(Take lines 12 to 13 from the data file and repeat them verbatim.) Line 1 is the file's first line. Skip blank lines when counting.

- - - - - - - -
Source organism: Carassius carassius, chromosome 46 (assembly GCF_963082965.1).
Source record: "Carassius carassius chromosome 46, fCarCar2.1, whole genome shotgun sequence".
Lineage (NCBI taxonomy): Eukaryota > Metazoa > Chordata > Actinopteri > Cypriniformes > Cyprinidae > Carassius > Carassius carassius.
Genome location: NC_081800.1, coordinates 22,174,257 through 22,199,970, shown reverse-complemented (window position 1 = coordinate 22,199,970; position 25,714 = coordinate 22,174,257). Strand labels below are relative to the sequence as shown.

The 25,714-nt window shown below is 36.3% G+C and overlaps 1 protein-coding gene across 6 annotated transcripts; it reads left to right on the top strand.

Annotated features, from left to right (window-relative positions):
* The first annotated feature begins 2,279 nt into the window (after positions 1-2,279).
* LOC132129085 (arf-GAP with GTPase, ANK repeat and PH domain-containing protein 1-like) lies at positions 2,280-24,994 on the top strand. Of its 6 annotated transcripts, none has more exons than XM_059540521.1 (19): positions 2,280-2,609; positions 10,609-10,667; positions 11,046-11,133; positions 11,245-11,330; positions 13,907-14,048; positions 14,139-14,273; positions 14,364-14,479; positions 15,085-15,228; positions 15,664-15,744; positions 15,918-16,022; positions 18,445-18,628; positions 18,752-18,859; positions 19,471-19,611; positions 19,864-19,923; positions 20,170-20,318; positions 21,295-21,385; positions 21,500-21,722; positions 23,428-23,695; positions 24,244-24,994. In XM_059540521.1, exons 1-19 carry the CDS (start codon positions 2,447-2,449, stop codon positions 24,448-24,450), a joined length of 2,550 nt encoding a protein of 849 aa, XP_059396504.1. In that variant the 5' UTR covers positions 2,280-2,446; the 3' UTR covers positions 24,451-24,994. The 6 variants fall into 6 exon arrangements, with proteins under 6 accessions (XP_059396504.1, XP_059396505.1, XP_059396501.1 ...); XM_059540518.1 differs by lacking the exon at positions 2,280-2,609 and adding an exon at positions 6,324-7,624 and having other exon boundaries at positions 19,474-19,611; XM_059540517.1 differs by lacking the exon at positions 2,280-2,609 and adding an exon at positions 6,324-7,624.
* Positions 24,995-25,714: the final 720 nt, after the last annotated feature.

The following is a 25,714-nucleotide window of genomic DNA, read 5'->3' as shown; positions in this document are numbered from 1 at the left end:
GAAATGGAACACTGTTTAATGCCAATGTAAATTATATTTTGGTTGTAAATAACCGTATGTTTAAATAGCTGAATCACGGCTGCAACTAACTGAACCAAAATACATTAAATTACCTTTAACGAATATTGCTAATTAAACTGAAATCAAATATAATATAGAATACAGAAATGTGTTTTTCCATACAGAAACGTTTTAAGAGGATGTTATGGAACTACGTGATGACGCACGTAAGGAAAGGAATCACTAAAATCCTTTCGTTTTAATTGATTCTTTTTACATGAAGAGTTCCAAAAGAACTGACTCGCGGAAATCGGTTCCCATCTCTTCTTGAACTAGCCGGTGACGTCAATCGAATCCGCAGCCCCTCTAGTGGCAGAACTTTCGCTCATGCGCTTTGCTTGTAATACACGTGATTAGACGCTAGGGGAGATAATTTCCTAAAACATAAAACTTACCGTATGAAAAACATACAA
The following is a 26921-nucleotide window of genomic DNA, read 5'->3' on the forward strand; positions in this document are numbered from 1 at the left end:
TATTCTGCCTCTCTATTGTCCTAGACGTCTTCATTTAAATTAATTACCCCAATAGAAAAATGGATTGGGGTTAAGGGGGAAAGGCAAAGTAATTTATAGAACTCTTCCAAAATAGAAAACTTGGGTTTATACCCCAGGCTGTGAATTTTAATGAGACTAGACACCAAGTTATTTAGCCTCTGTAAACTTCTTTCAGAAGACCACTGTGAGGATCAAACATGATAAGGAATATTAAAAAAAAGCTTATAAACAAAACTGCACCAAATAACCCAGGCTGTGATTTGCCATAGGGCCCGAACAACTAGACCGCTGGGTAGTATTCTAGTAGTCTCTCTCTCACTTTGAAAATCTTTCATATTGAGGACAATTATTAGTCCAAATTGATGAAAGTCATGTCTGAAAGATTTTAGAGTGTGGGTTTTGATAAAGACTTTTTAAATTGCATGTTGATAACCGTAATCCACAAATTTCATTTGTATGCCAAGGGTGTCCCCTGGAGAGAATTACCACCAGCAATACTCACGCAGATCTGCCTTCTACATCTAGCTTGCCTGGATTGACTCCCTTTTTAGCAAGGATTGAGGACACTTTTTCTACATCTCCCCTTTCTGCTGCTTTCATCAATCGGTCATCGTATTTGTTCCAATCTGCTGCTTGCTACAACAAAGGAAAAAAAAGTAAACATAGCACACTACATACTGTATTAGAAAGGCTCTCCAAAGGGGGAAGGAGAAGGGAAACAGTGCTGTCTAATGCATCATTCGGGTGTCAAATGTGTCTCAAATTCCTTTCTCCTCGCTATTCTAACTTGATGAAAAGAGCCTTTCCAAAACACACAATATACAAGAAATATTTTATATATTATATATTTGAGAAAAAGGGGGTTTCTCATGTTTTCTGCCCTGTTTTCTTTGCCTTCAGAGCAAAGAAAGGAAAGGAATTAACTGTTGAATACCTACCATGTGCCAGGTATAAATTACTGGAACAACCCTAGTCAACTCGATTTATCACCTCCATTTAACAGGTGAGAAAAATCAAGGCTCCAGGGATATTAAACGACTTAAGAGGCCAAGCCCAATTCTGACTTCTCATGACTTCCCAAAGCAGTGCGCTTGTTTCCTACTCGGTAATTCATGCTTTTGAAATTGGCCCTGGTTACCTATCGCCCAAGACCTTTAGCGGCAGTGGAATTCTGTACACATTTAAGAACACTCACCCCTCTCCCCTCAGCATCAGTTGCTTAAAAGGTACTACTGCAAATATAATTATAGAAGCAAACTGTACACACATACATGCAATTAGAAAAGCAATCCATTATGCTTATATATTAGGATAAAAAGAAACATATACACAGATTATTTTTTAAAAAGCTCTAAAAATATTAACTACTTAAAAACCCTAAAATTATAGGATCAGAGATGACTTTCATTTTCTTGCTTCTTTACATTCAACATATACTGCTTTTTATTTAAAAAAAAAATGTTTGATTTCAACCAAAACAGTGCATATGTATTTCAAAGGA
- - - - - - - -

The following is a 26921-nucleotide window of genomic DNA, read 5'->3' on the forward strand; positions in this document are numbered from 1 at the left end:
TATTCTGCCTCTCTATTGTCCTAGACGTCTTCATTTAAATTAATTACCCCAATAGAAAAATGGATTGGGGTTAAGGGGGAAAGGCAAAGTAATTTATAGAACTCTTCCAAAATAGAAAACTTGGGTTTATACCCCAGGCTGTGAATTTTAATGAGACTAGACACCAAGTTATTTAGCCTCTGTAAACTTCTTTCAGAAGACCACTGTGAGGATCAAACATGATAAGGAATATTAAAAAAAAGCTTATAAACAAAACTGCACCAAATAACCCAGGCTGTGATTTGCCATAGGGCCCGAACAACTAGACCGCTGGGTAGTATTCTAGTAGTCTCTCTCTCACTTTGAAAATCTTTCATATTGAGGACAATTATTAGTCCAAATTGATGAAAGTCATGTCTGAAAGATTTTAGAGTGTGGGTTTTGATAAAGACTTTTTAAATTGCATGTTGATAACCGTAATCCACAAATTTCATTTGTATGCCAAGGGTGTCCCCTGGAGAGAATTACCACCAGCAATACTCACGCAGATCTGCCTTCTACATCTAGCTTGCCTGGATTGACTCCCTTTTTAGCAAGGATTGAGGACACTTTTTCTACATCTCCCCTTTCTGCTGCTTTCATCAATCGGTCATCGTATTTGTTCCAATCTGCTGCTTGCTACAACAAAGGAAAAAAAAGTAAACATAGCACACTACATACTGTATTAGAAAGGCTCTCCAAAGGGGGAAGGAGAAGGGAAACAGTGCTGTCTAATGCATCATTCGGGTGTCAAATGTGTCTCAAATTCCTTTCTCCTCGCTATTCTAACTTGATGAAAAGAGCCTTTCCAAAACACACAATATACAAGAAATATTTTATATATTATATATTTGAGAAAAAGGGGGTTTCTCATGTTTTCTGCCCTGTTTTCTTTGCCTTCAGAGCAAAGAAAGGAAAGGAATTAACTGTTGAATACCTACCATGTGCCAGGTATAAATTACTGGAACAACCCTAGTCAACTCGATTTATCACCTCCATTTAACAGGTGAGAAAAATCAAGGCTCCAGGGATATTAAACGACTTAAGAGGCCAAGCCCAATTCTGACTTCTCATGACTTCCCAAAGCAGTGCGCTTGTTTCCTACTCGGTAATTCATGCTTTTGAAATTGGCCCTGGTTACCTATCGCCCAAGACCTTTAGCGGCAGTGGAATTCTGTACACATTTAAGAACACTCACCCCTCTCCCCTCAGCATCAGTTGCTTAAAAGGTACTACTGCAAATATAATTATAGAAGCAAACTGTACACACATACATGCAATTAGAAAAGCAATCCATTATGCTTATATATTAGGATAAAAAGAAACATATACACAGATTATTTTTTAAAAAGCTCTAAAAATATTAACTACTTAAAAACCCTAAAATTATAGGATCAGAGATGACTTTCATTTTCTTGCTTCTTTACATTCAACATATACTGCTTTTTATTTAAAAAAAAAATGTTTGATTTCAACCAAAACAGTGCATATGTATTTCAAAGGA